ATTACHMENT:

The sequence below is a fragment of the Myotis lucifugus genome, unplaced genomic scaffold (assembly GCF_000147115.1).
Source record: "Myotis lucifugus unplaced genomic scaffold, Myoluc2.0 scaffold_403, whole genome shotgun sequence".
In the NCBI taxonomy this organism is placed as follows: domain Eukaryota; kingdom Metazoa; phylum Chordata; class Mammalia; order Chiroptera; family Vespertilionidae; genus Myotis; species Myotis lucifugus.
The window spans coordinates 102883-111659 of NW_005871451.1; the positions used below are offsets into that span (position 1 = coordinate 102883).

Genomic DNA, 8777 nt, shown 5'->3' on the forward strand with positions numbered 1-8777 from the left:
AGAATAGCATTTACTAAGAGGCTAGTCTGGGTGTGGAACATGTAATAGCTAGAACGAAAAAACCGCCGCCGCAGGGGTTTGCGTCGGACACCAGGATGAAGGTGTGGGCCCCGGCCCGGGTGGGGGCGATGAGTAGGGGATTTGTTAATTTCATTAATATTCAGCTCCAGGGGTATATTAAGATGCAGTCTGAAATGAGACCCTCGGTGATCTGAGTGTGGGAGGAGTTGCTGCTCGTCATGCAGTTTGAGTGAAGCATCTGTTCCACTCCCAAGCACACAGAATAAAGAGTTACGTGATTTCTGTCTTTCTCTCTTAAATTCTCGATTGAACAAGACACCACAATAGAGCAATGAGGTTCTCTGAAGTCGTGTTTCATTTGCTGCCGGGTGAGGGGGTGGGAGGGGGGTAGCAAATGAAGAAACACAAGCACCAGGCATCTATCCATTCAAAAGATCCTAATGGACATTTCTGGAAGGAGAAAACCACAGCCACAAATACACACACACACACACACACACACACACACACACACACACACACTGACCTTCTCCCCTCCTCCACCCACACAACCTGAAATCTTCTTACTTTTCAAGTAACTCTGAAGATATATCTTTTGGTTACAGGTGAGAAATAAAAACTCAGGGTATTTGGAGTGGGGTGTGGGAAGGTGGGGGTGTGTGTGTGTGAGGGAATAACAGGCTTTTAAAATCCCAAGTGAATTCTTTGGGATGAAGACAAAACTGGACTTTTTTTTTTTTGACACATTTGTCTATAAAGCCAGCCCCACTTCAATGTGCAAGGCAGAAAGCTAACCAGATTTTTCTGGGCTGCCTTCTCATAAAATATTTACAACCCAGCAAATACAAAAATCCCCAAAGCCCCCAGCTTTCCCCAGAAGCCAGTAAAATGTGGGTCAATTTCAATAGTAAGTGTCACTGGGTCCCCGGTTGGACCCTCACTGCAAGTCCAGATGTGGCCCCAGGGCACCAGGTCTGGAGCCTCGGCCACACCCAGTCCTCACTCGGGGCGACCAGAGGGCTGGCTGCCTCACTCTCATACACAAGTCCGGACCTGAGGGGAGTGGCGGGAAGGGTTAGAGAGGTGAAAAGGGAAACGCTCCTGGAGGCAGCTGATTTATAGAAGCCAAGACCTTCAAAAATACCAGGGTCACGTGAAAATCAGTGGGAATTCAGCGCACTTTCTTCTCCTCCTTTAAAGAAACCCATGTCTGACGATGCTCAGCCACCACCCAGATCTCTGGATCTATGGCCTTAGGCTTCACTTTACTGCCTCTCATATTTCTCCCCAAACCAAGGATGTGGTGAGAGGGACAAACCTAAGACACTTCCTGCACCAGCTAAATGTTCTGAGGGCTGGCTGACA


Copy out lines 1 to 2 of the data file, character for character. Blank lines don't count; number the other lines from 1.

The sequence below is a fragment of the Myotis lucifugus genome, unplaced genomic scaffold (assembly GCF_000147115.1).
Source record: "Myotis lucifugus unplaced genomic scaffold, Myoluc2.0 scaffold_403, whole genome shotgun sequence".